A victim of Georgia justice

February 26, 2009

Rebekah Ward reports on another young life wrecked in Douglas County, Georgia.

WESLEY NELSON was a sophomore at Douglas County High School in Douglasville, Ga. He played on the basketball team at the local YMCA and was planning to try out for the football team his junior year.

He never got the chance. An older youth who went to his school approached him one afternoon and asked for Wesley's help in robbing a local store. According to Wesley, when he refused, the youth reminded him that he knew where Wesley lived, and promised to come and beat him up and shoot his mother.

Wesley knew the youth had guns; he had shown them off before. Scared and unable to ask for help from his friends, Wesley helped rob a store.

According to his mother, Rotunda Nelson, Wesley was scared of the youth, but not nearly so frightened as when police apprehended and interrogated him. Officers entered the Nelsons' house during the evening, using a battering ram with guns drawn. They took Wesley out of the house and questioned him without Rotunda present--and got a quick confession.

The lawyer Rotunda hired warned her that Wesley would have a tough time, given that the prosecutor was David McDade and the judge was David Emerson. These two men infamously engineered the conviction of Genarlow Wilson, a 17-year-old who was tried as an adult, found guilty of aggravated child molestation and sentenced to 10 years in prison--for having consensual oral sex with a woman who was two years younger than him. It took more than two years of legal battles and activist pressure to free Wilson.

A Black male born today has a one in three (32.2 percent) chance of spending time behind bars during his lifetime
A Black male born today has a one in three (32.2 percent) chance of spending time behind bars during his lifetime

During Wesley's trial, he pleaded not guilty, and his lawyer argued that Wesley was coerced into taking part in the robbery. But the judge ruled that much of the testimony and evidence supporting this claim was inadmissible, and that the jury shouldn't know about it.

Predictably, the jury found Wesley guilty, and Judge Emerson sentenced him to 20 years in jail--11 of which would be served in an adult prison.

The toll can be read in the lines on Rotunda Nelson's face. "I've aged ten years since this whole thing," she says.

Rotunda lost her job because she insisted on attending every day of her son's trial. The lawyer's fees kept mounting, even though they seemed unable to get Wesley moved to a juvenile facility. Wesley spent an extended period in solitary confinement, not because he was less than a model prisoner, but because prison authorities were still deciding his fate.

In a cruelly ironic twist, Rotunda had to sign a permission waiver for Wesley to take his GED. She pointed out that the authorities seemed to think her son was old enough to spend time in an adult prison--but not old enough to decide by himself if he should take the GED.

THE INCARCERATION of the innocent gets the most attention in examinations of the broken criminal justice system--and the effects of racism are obvious, especially in a southern state like Georgia.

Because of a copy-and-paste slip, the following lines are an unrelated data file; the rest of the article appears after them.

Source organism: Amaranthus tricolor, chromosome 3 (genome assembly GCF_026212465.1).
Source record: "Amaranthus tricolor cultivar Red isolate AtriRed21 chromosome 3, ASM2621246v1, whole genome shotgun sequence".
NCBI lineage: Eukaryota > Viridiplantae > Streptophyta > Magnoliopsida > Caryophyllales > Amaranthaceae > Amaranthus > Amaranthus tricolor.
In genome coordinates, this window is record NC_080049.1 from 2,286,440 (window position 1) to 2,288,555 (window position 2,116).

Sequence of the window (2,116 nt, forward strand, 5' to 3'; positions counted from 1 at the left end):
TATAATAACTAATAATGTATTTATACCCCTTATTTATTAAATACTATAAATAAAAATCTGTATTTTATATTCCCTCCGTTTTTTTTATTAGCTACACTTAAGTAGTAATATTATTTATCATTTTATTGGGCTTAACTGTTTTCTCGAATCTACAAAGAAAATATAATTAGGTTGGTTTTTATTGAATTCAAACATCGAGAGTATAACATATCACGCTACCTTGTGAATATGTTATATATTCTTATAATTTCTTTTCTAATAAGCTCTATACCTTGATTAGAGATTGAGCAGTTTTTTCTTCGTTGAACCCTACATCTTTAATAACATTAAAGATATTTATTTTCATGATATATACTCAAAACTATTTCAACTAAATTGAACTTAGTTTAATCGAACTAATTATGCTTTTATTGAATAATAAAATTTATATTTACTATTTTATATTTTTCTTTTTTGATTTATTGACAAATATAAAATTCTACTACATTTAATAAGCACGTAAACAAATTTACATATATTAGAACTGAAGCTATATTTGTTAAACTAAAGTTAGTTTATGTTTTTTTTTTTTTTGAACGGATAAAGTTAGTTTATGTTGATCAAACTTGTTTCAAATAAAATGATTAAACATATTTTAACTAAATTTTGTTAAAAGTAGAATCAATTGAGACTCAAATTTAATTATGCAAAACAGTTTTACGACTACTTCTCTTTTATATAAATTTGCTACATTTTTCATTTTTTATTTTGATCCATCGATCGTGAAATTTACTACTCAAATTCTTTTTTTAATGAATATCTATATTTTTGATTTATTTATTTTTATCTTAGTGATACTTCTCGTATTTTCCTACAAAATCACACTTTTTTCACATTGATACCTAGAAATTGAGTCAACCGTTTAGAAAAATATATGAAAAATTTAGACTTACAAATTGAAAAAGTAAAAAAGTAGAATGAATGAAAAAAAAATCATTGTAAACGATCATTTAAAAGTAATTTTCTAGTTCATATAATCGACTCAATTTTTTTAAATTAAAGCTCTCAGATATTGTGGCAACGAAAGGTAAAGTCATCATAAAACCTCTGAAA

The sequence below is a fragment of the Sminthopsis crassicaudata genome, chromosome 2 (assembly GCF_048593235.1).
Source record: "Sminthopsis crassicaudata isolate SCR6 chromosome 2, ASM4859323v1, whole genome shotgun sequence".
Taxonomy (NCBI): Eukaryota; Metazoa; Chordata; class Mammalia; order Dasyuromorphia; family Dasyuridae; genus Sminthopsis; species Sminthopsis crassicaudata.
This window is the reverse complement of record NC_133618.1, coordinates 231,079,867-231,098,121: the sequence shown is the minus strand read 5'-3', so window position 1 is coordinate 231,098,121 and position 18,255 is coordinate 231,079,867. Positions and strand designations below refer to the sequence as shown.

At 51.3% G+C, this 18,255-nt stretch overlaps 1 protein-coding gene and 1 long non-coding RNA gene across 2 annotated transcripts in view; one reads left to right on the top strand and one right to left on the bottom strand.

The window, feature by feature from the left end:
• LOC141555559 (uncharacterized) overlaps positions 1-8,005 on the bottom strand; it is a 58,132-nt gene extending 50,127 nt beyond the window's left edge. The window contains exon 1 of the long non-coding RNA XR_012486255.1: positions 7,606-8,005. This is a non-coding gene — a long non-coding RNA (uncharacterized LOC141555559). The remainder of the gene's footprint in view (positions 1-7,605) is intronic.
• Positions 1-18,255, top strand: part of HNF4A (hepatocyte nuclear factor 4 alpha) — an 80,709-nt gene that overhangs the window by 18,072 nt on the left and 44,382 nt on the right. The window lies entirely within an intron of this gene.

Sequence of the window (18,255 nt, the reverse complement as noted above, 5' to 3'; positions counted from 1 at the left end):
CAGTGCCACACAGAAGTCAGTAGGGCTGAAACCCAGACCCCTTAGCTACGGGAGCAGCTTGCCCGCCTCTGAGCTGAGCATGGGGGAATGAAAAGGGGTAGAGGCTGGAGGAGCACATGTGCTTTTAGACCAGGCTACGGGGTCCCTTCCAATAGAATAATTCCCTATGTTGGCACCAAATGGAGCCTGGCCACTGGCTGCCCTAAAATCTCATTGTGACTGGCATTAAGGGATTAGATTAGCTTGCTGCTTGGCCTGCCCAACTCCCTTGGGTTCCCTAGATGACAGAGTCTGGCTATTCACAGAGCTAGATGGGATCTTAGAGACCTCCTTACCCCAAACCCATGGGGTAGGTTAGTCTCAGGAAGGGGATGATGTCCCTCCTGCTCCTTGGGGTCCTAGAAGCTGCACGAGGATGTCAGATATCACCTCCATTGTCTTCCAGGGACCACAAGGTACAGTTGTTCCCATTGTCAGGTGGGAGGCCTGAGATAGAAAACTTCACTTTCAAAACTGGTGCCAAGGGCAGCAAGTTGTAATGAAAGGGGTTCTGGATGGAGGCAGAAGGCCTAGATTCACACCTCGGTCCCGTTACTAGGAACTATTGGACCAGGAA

One University of Michigan study suggests that thousands of innocent people remain in prison today, with African Americans disproportionately represented among them. While 29 percent of people in prison for rape are Black, 65 percent of people exonerated of the crime are.

But racism is a factor in every aspect of the criminal justice system, as a source of injustice for those who were wrongly convicted and for those who did commit some crime.

The sheer scale of the incarceration of African Americans is hugely disproportionate. According to Justice Department projections of current trends, a Black male born today has a one in three (32.2 percent) chance of spending time in state or federal prison in his lifetime.

A 2001 University of Georgia study of sentencing procedures for federal crimes found that the average white offender received 32 months in prison, while the average Black offender was sentenced to 64 months. And the researchers in that study found that disparities were even starker after taking account of the level of the offense, criminal history and other factors--they concluded that overall, Blacks got sentences 5.5 times longer than whites.

Plea-bargaining practices are another way that the racism of the system shows up. According to the San Jose Mercury News, "At virtually every stage of pretrial negotiation, whites are more successful than non-whites." Out of 71,000 adults charged with felonies and with no prior record, the Mercury News reported, one-third of whites had charges reduced to misdemeanors or infractions, but only one-quarter of Blacks received this option.

Wesley and Rotunda Nelson are just a few of the people whose lives have been torn apart by prejudicial sentencing and other practices of the U.S. injustice system. As long as judges and prosecutors with a racist agenda have the freedom to act as they see fit, the Wesleys of this world will bear the brunt.

But the case of Genarlow Wilson points a way forward--that raising our voices in protest can start to reverse the injustices.

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